Fishes and other aquatic organisms, such as benthic macroinvertebrates, have preferred water temperatures. Any changes in coldwater habitat can have a big impact on sensitive coldwater life, which depends on the clean, cold water from groundwater springs, along with high levels of dissolved oxygen and other conditions. By measuring water temperature, we can get a good idea of the types of resident fishes and aquatic life that might be present, as well as determine how sensitive certain watercourses may be to land use impacts.
The primary objective of this monitoring is to identify the thermal regime of all known coldwater streams within our watershed. We do this by collecting water temperature data at multiple locations within these streams, and evaluating whether or not typical summer water temperatures can support coldwater fishes.
South-Central Ontario Biocriteria Project
As part of this 5-year project, we are monitoring stream-dwelling bugs (benthic macroinvertebrates) throughout the Kawartha Lakes region. The objective is to characterize the "normal" biological community structure in southern Ontario streams.
Sampling involves "kicking-and-sweeping" the stream bottom to dislodge the bottom-dwelling organisms into a net. The bugs are identified and counted to obtain a representation of the biological community within the stream. This information is then pooled with the other sites to provide us with a good idea of the types of bugs we can expect to find within our streams. From this, we can determine how healthy or unhealthy our streams are.
This project is a multi-partner initiative, involving the Ministry of Environment and Climate Change and several Conservation Authorities.
Lindsay Urban Streams Monitoring Project
In partnership with Fleming College, Environmental Technician students are sampling stream bugs, along with water chemistry and flow conditions, from Jennings Creek, Sucker Creek, and Albert St. Ditch. This provides an opportunity for students to learn industry-standard techniques for sampling, while contributing valuable data. This project has taken place every summer since 2010.
Characterization Reports for Lake Management Planning
As part of the science and research for lake management plans across the Kawarthas, we are sampling fishes at sites that were sampled in the 1970s by the Province. This will help us determine if there have been any major shifts or changes to fish communities over this time.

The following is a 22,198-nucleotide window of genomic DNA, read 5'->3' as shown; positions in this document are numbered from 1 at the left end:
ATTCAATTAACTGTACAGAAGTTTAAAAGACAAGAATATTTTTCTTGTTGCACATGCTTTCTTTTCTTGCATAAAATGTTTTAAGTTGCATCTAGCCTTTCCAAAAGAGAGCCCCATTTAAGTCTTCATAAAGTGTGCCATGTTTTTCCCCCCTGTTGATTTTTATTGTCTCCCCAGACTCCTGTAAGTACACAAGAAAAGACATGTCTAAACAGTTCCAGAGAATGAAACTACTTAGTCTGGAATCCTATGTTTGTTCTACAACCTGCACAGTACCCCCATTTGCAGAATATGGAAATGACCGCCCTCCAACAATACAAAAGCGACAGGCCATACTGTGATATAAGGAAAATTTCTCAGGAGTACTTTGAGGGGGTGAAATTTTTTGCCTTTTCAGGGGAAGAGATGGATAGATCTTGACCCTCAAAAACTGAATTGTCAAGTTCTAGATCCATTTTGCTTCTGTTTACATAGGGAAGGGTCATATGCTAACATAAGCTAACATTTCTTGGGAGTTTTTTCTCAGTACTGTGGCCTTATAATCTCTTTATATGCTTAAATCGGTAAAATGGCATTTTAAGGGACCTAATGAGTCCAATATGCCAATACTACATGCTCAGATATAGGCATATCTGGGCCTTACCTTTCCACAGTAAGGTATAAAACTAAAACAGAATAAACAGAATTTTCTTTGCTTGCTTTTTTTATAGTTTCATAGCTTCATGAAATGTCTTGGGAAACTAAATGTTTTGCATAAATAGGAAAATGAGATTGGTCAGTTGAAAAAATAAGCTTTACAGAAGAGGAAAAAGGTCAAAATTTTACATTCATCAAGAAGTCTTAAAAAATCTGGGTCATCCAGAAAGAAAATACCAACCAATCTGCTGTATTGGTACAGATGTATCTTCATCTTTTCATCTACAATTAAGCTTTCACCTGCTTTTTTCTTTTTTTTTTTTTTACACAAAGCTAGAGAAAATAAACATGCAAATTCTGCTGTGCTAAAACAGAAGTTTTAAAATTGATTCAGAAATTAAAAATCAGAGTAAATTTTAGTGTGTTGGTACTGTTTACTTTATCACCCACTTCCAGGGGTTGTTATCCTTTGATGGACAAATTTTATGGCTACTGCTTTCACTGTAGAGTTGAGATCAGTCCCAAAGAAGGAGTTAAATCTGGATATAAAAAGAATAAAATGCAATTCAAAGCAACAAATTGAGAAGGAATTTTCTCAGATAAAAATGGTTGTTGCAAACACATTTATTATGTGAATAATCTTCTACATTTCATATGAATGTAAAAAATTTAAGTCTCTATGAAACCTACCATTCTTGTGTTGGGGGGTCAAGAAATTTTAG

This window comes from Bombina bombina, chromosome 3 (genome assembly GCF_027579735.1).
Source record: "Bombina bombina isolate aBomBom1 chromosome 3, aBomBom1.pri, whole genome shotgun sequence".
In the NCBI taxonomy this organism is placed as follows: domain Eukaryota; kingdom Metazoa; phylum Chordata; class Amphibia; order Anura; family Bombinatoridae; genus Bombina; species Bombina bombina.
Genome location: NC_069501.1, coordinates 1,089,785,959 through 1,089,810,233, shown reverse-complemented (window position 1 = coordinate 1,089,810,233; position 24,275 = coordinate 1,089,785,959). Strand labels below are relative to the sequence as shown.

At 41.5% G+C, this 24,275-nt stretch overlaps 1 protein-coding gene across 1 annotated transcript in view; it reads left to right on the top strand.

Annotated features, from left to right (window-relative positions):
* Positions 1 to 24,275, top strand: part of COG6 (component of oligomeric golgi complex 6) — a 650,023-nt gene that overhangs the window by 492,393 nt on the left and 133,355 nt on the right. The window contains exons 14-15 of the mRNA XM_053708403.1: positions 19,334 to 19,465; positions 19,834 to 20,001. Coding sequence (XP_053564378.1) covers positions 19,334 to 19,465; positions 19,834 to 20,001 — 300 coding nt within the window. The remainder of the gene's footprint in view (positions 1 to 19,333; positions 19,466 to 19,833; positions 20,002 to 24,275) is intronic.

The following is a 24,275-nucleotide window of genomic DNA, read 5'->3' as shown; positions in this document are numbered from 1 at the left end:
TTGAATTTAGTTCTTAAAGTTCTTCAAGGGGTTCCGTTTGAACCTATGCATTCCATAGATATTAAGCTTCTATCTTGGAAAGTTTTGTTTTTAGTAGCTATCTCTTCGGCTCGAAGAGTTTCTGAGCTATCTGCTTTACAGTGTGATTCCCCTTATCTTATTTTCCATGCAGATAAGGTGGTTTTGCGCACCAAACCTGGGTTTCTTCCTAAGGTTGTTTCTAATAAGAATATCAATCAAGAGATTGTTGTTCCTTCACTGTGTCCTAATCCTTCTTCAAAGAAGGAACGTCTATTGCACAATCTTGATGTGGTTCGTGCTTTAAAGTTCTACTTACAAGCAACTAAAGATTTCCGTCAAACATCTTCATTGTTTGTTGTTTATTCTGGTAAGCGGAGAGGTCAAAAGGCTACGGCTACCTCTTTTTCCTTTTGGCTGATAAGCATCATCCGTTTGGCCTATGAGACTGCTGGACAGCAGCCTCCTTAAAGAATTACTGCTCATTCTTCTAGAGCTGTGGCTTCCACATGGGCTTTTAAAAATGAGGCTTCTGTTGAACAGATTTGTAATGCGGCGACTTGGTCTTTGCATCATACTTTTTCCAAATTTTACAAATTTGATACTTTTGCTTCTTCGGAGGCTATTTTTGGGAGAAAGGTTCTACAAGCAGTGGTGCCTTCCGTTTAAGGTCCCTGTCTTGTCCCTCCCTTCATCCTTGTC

Water temperature monitoring is taking place to determine different types of streams, and stream bug sampling is helping us assess water quality.
We monitor water levels (the height of the water surface in lakes and rivers) and flow (quantity of water) throughout the watershed. This involves maintaining five water level stations that are accessible in real-time, and seven locations where water level information is recorded by data loggers. Ontario Waterways, operated by Parks Canada, monitors lake water levels at four locations within our watershed.
Flow data represents how much water flows through a channel during a specific time period (seconds, hours, years). In order to convert water level data into flow data, we undertake additional measurements and calculations.
Water level information is vital for our Flood Forecasting and Warning Program and Low Water Response Program. Flow data supports a variety of programs including lake and watershed management planning, water budgets development, and other programs and services.
Precipitation monitoring is an important part of our monitoring network. Currently, we monitor precipitation (rain and snow) at eight locations around the watershed. Three of the stations are automated and real time accessible. Two additional stations maintained by Environment Canada provide rain and snow data.
Snow cover is monitored at four locations as part of the provincial flood forecasting and warning monitoring network. The depth of snow and its water content is measured every two weeks and reported to the Ministry of the Natural Resources and Forestry. Daily snow measurements are carried out at our Administrative Centre in Ken Reid Conservation Area.
Precipitation data is used to assess potential flooding in our local rivers and lakes, as well as for other program and services including the Low Water Response Program, lake and watershed management planning, and water budget development.